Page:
Why Gorging Ourselves on Junk News Matters

March 4, 2013

As is often the case, TV’s satirists — Jon Stewart, Stephen Colbert, Seth Meyers — do a better job of getting to the truth of things that those of us actually practicing journalism. A few weeks ago, it was Fred Armisen and Carrie Brownstein who managed this with their satirical sketch about the Portland Tribune being sold to an internet outfit called Link PDX. Armisen and Brownstein storm the newsroom, quickly explain the art of Gawker-like breeziness and get the Tribune editor, played by George Wendt, to think more of himself as a “linkalist” than a “journalist.” In the end, the editor sheepishly accepts his new publisher’s praise for writing the most popular post in Link PDX’s history, garnering 70 million hits: “Charlize Theron NSFW” (Watch that sketch here.)

Exaggeration of the state of journalism in America today? Perhaps, but not by much. Photos of a scary-looking lamprey eel found by a fisherman on the Raritan River garnered 1.2 million views on Reddit last week, and the story got picked up by the Houston Chronicle and the Christian Science Monitor. We at the NJ News Commons weren’t immune to the story either.

Meanwhile a report issued by New Jersey Watchdog about 45 New Jersey superintendent “double dippers” who get pension pay along with their salaries got a mere handful of pickups in the press.

Stories like Jennifer Aniston’s upcoming nuptials, Justin Bieber’s disappointing 19th birthday, and Obama’s metaphor mixing Star Wars and Star Trek terminology are a main staple of the US news diet these days. And these aren’t just being served up by lowest-common-denominator news portals, but — in the case of the Star Wars/Star Trek story — esteemed news sources like NPR.

As it happens, I recently read the very good piece of journalism in The New York Times Magazine about the science of addicting people to junk food. For those of us who have berated ourselves for eating a whole bag of chips, the story offers a bit of solace. It turns out that we’re not just weak of will power, we’re addicts. And our addiction has been created by science. Selling junk food is profitable, and if the cost is a nation full of fatties, that’s not the food industry’s problem, is it?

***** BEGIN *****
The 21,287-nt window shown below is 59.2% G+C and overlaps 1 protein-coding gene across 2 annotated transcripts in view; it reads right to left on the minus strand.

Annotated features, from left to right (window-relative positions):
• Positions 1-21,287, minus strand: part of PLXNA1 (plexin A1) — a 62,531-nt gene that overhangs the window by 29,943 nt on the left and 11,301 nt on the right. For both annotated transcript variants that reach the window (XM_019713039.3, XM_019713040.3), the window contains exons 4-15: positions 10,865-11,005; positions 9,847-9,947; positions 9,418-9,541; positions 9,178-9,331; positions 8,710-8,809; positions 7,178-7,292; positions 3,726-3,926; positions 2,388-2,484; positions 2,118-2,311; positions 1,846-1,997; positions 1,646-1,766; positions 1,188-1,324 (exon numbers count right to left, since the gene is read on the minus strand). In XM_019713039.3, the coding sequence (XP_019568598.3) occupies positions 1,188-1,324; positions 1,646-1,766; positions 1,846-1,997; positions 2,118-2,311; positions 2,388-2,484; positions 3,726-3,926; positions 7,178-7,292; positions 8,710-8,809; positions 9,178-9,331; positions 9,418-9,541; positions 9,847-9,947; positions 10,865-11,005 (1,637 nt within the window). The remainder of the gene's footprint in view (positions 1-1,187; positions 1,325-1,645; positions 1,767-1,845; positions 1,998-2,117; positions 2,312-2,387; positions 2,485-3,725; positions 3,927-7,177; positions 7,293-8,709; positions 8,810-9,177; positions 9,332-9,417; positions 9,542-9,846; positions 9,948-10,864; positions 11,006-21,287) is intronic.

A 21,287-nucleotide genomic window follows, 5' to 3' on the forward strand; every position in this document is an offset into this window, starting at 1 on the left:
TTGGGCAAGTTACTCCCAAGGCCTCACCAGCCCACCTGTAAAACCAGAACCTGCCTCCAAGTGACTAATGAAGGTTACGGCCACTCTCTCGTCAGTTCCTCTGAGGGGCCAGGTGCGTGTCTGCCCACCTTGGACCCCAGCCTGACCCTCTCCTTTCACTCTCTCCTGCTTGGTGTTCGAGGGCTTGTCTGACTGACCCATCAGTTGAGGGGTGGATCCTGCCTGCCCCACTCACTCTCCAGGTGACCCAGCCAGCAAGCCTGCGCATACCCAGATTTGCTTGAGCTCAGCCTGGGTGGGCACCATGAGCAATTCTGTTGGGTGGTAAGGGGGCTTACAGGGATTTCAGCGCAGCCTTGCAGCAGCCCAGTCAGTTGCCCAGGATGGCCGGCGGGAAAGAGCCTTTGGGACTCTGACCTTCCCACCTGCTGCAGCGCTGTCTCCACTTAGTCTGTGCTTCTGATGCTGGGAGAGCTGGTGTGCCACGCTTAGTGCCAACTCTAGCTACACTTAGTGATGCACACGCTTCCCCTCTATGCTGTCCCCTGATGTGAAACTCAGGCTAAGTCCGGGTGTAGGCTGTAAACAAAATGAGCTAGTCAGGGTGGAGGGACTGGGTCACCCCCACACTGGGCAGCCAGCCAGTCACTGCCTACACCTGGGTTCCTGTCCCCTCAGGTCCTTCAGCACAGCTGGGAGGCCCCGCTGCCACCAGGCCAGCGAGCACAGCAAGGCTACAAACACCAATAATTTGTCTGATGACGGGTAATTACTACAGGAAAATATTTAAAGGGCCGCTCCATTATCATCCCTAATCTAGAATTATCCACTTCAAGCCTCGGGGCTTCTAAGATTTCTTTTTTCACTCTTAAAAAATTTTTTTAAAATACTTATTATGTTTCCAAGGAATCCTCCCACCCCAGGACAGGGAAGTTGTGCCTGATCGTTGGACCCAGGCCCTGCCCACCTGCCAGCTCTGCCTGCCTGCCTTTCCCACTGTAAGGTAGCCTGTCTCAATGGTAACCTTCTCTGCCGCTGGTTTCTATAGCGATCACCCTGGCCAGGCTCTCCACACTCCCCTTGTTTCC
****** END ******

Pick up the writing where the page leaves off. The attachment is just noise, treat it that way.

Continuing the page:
So how about a news diet filled with lamprey eels, Justin Bieber and Jennifer Aniston? Is it simply that such morsels are irresistible, or is a junk news diet equally engineered? As it turns out, yes it is. It’s called Search Engine Optimization. AOL famously came under attack two years ago when a document, “The AOL Way,” a treatise on SEO-driven “content creation,” leaked out to Business Insider. And it’s hardly just AOL that practices SEO journalism; it’s just AOL that got busted. A few years ago I was handed a secret SEO tract that came from another big online publisher, with instructions to read it and never, ever reveal the source. I’m sure such manuals circulate constantly. And if nobody slips you one, you can just go to Amazon and buy a book on it.

To some extent, it’s smart to know what Google likes. It’s when the tail wags the dog that we’re all in trouble. And a smart sketch like the one on Portlandia is a cheeky reminder that there’s a bunch of dog wagging going on.

“So if the cost of junk food is a national obesity epidemic,” I asked my husband right before starting this essay. “What’s the cost of junk journalism?”

He didn’t hesitate.

“The Iraq war.”

It’s not like if we buy any story a Kardashian is selling, we’ll spend a trillion dollars and tens of thousands of lives on a search for fake weapons. It’s that our attention is precious, and when we’re this engaged in watching the sideshow, we’re not watching the store.

I like salty, fatty and sugary foods as much as the next person, and admit to looking at pictures of the lamprey eel. But junk news, like junk food, isn’t harmless. Sometimes you just have to get on the scale.

Debbie Galant is director of the NJ News Commons, a project of the School of the Communication and Media at Montclair State University. It resides within the Center for Cooperative Media and is funded, in part, by contributions of the Geraldine R. Dodge Foundation.